Our summer RV adventures continued this week in northern Idaho and boy were we impressed! This place ticked off a lot of our “must haves” in a destination, and we are excited to share the highlights with you.
First we spent the night in a little town called Laclede which is the home to the Riley Creek Blueberry Farm.
Another Harvest Host property, we were able to stay on their grounds with our membership. Stan and Anita, the farmers and owners of Riley Creek, met us with a big smile and encouraged us to roam the farm. We picked blueberries and bought a blueberry pie and jam.
The best part, however, was the beautiful setting. We parked right in the middle of the blueberry bushes, surrounded by wild blackberries, farm animals, and a beautiful garden. With great weather and a few other very nice Harvest Host members, we enjoyed our overnight on the farm. It was hard to leave.
Oh, and there was a tractor!
Our next stop was Coeur d’Alene, and we were lucky to snag a spot at the Blackwell Island RV Park, right on the shores of the Spokane River and Lake Coeur d’Alene. This was one of the nicer parks we’ve stayed in with sparkling clean laundry facility and a large beach from which to launch a kayak. We kept busy just at the RV park.
Of course, we did venture into the city several times and checked out the town. One morning we biked into town, watched runners of the Coeur d’Alene marathon, and had a cup of coffee.
Steve would have loved to run but we didn’t realize the race, modified for COVID-19, was being held over a three day period while we were there.
From Coeur d’Alene we headed east along I-90 until we found the cute little historic town of Wallace, Idaho. We hadn’t planned on stopping here but when we learned about the Route of the Hiawatha, we found this town to be a convenient base. We had no idea what we were in for! Wallace is an old silver mining town where every building in town is in the Registry of Historic Places. In town there is a mining museum, a railroad museum, and a bordello museum—all commemorating the area’s historic past. I did the Sierra Silver Mine tour and learned about the process and history of silver mining in northern Idaho’s Silver Valley.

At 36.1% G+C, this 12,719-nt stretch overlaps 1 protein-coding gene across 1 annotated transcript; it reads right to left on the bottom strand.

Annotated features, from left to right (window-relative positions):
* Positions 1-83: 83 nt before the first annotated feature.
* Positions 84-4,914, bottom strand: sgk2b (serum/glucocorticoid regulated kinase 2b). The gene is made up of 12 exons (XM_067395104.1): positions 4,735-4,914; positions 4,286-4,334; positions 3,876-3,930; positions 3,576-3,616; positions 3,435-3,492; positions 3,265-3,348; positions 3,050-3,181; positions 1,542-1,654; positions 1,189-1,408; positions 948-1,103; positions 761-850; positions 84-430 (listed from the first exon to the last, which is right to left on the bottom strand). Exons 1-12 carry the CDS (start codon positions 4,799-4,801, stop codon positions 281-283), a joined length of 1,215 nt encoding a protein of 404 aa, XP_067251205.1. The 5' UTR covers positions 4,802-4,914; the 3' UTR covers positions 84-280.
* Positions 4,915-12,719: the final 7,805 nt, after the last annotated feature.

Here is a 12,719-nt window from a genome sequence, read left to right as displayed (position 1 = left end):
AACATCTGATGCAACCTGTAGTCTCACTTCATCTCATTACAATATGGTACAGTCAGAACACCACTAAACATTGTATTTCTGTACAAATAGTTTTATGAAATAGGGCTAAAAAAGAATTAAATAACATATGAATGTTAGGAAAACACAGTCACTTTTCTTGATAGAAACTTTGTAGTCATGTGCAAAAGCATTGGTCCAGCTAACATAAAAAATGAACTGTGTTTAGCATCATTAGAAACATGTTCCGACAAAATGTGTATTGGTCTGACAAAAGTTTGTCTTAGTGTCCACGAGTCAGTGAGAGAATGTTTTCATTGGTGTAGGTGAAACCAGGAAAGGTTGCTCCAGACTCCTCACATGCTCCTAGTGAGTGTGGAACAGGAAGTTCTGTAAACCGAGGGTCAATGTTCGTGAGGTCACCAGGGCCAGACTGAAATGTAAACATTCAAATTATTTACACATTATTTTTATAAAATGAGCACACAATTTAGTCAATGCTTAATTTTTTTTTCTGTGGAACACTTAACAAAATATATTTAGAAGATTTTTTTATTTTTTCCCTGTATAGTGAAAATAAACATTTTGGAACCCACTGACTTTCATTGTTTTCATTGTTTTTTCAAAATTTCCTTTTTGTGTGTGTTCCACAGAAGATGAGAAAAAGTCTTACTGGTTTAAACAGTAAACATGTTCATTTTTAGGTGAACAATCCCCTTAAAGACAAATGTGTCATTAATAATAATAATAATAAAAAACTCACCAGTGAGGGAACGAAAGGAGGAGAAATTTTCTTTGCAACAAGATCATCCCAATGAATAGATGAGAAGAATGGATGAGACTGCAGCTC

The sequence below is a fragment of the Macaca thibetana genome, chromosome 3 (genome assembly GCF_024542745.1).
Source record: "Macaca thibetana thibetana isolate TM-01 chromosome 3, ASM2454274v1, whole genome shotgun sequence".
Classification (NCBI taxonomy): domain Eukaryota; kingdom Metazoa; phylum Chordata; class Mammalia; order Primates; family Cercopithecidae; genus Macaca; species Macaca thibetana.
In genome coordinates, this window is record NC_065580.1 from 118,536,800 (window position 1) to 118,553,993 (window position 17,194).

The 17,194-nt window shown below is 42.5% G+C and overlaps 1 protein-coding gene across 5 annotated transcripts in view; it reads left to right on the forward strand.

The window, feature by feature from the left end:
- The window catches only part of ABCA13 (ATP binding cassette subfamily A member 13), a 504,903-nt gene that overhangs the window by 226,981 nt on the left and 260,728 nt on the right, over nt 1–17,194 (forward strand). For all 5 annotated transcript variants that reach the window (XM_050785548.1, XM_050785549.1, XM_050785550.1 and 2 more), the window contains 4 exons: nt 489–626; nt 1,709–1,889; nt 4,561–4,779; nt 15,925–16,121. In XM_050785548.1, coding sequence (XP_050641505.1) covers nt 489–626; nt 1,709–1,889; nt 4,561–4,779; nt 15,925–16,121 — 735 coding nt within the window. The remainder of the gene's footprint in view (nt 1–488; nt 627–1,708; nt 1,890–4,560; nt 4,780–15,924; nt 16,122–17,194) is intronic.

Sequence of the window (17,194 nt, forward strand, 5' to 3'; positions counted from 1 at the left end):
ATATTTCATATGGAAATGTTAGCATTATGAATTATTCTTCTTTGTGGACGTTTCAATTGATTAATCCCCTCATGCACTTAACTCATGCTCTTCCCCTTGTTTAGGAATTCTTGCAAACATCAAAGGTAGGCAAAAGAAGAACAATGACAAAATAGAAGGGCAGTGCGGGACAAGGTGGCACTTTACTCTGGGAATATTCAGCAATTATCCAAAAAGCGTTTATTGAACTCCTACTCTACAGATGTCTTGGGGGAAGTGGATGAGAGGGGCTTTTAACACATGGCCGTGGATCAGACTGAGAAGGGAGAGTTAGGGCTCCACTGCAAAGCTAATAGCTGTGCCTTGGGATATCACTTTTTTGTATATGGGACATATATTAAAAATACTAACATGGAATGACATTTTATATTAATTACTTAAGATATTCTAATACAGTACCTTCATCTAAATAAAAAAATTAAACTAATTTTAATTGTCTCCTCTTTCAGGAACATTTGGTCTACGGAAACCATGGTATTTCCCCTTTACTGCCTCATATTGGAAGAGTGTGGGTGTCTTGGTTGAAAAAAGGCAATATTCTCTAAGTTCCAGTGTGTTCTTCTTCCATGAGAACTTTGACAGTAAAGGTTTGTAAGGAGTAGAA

Meanwhile Steve ran the Pulaski Trail, a two mile hike that commemorates the 1910 fire that ravaged the town and region.
The real draw to Wallace these days is biking. Almost everyone at the Wallace RV Park where we stayed was doing the Route of the Hiawatha. Considered the “crown jewel” of America’s rails-to-trails routes, the Route of the Hiawatha follows the abandoned Milwaukee railroad grade.
Over the 15-mile downhill route we passed through ten tunnels and seven sky high steel trestles with sweeping views of the Bitterroot Mountain range. The adventure begins with the 1.7 mile long Taft tunnel which required us to use our lights and traverse through darkness. A little scary, but super fun!
Most do the Hiawatha in one direction and take a shuttle back to the beginning. It’s an easy, leisurely ride with interpretive signs along the way that inform about the development of the railroad and the area. Steve had planned to ride back up, get the car, and then come get me. Once we learned the drive to the finish took almost as long as the bike ride due to the terrain, and after seeing the crowds waiting for the shuttle, I decided to give the uphill return trip a try.
It was a long 15 miles uphill but rewarding to finish. Plus, we got to see the route from the other direction and really savor the experience. We even met a nice deer along the trail–probably because by that time there were few bikers on the trail.
Four hours on the bike over 30 miles was the most I’d done in a while!
Running right through Wallace and adjacent to our campground was the Trail of the Coeur d’Alenes. Another rail-to-trail, this one runs through the Silver Valley from the Montana border to Coeur d’Alene.
Each day we enjoyed this relatively flat paved trail for a few miles in each direction. We keep saying, “Why doesn’t Arizona have trails like this?”
One other interesting fact about Wallace: it’s the Center of the Universe. Supposedly a few of the locals decided it was so and they say that it is that way until proven otherwise. They even have a manhole cover in the main intersection to declare it. It must be so!
We’re now heading into Montana and then south to central Idaho for more fun.